Trump taps Andrew Puzder, CEO of Hardee’s and Carl’s Jr., as Labor secretary

President-elect Donald Trump has picked Andrew Puzder, the head of the Carl’s Jr. and Hardee’s fast food restaurants, as his nominee for Labor secretary, a source familiar with the decision tells News Channels.

Andrew Puzder, 66, is a vocal critic of government regulation and opposes a $15 minimum wage, broader overtime pay and the Affordable Care Act.

The Labor Department oversees America’s job market, regulates the workplace, and produces statistics like the unemployment rate that underpin economic policy.

Andrew Puzder has been the CEO of CKE Restaurants since 2000. He’s credited with turning around the Hardee’s brand, but his company has been accused of labor violations and fielded complaints about sexist commercials.

His appointment, which would require Senate confirmation, comes at a time when restaurants and other low-wage industries are feeling pressure to increase pay. Puzder would likely resist those pressures as Labor secretary.

What a fast food CEO as Labor Secretary means for the Fight for $15

The fast food industry in particular has been the target of nationwide protests pushing for a $15 minimum wage, up from the current $7.25.In a Wall Street Journal op-ed in March, Puzder said a $15 minimum wage, mandatory paid sick leave laws and the Affordable Care Act, known as Obamacare, raise costs for employers and force them to rely more on automated technology.”While the technology is becoming much cheaper, government mandates have been making labor much more expensive,” he wrote.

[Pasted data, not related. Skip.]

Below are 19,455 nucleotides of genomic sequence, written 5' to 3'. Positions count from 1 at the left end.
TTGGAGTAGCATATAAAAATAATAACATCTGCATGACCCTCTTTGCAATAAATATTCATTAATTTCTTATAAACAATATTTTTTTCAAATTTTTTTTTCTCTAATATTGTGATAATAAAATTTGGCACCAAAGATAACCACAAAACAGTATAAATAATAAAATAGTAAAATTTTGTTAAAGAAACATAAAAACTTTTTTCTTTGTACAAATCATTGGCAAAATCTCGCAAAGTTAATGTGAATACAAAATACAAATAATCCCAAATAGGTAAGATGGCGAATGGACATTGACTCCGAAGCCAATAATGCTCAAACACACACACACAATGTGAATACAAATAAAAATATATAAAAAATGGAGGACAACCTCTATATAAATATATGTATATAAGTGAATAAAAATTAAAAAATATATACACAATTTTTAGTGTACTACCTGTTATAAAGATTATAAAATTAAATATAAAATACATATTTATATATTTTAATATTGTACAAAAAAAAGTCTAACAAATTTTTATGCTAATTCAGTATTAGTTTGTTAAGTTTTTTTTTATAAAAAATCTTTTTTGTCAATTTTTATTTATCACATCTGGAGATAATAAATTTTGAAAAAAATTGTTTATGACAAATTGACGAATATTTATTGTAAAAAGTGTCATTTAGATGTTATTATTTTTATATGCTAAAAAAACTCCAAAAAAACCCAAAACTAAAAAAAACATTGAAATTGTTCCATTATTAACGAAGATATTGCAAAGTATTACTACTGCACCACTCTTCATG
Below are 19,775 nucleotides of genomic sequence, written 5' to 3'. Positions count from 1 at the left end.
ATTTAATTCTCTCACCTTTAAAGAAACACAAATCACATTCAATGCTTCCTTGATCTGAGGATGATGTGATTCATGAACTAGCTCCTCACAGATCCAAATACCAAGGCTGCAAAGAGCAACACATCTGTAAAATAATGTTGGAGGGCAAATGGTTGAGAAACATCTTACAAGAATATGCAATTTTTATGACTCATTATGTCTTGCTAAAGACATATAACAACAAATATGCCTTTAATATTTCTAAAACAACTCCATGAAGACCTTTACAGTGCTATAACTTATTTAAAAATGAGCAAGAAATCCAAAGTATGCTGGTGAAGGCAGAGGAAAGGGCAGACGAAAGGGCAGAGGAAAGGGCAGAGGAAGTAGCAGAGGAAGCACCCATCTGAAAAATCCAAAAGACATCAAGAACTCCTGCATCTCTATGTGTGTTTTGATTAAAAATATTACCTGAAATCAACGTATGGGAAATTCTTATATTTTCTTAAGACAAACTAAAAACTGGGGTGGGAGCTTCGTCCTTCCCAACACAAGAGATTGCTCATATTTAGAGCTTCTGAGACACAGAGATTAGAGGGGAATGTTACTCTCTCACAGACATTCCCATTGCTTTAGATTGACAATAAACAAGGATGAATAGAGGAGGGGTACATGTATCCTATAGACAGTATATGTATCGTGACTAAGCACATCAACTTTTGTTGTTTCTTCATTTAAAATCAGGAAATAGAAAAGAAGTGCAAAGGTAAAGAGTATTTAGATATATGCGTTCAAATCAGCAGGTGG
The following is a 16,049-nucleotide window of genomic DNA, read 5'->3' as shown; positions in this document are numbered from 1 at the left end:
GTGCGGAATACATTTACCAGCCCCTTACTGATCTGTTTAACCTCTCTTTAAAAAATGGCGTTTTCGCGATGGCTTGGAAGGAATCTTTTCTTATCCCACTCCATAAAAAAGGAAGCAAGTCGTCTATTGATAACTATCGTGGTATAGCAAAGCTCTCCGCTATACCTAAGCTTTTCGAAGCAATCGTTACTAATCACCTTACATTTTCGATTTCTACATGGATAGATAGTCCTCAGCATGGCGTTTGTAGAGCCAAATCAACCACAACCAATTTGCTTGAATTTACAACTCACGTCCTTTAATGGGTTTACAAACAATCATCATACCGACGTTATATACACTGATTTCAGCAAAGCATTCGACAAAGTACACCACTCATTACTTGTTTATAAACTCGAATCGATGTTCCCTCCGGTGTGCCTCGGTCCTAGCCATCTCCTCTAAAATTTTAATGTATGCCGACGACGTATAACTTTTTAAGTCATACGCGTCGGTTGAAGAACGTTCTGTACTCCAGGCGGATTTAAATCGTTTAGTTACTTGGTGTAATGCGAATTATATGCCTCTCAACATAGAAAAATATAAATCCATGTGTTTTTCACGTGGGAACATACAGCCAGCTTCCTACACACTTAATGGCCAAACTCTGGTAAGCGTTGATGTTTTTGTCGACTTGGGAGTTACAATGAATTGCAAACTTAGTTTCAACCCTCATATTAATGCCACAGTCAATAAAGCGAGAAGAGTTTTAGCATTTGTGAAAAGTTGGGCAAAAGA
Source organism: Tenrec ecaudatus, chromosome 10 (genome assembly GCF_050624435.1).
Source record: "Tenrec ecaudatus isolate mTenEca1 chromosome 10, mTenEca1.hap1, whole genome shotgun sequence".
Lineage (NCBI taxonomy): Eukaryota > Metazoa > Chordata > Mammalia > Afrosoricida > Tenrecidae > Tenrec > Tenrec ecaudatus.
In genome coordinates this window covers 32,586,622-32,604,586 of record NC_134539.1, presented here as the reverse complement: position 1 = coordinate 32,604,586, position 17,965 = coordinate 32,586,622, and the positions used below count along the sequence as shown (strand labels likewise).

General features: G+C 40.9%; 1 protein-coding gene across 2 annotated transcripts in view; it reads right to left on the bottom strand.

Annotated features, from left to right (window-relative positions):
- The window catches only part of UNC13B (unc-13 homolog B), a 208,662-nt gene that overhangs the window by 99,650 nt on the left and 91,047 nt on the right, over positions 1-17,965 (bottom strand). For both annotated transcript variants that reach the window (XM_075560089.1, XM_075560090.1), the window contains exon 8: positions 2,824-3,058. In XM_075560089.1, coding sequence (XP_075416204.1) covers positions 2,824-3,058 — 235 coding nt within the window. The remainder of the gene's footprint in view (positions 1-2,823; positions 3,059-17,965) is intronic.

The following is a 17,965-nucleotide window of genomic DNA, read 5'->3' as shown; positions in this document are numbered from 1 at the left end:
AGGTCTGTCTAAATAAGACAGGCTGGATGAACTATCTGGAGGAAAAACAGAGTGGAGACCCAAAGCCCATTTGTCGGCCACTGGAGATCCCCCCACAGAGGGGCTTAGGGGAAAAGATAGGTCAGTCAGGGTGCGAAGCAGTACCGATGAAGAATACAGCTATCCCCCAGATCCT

Andrew Puzder to told News in March that he’s not opposed to raising the federal minimum wage above $7.25 or pegging it to inflation, though he said a jump to $15 an hour will cost workers their jobs.Puzder has also been one of the harshest critics of an Obama administration rule that would require workers who make less than $47,500 and work 40 hours per week be paid overtime.

The rule was put on hold by a federal judge in November.”The real world is far different than the Labor Department’s Excel spreadsheet,” Puzder wrote in a Forbes guest column in May. “This new rule will simply add to the extensive regulatory maze the Obama Administration has imposed on employers, forcing many to offset increased labor expense by cutting costs elsewhere.”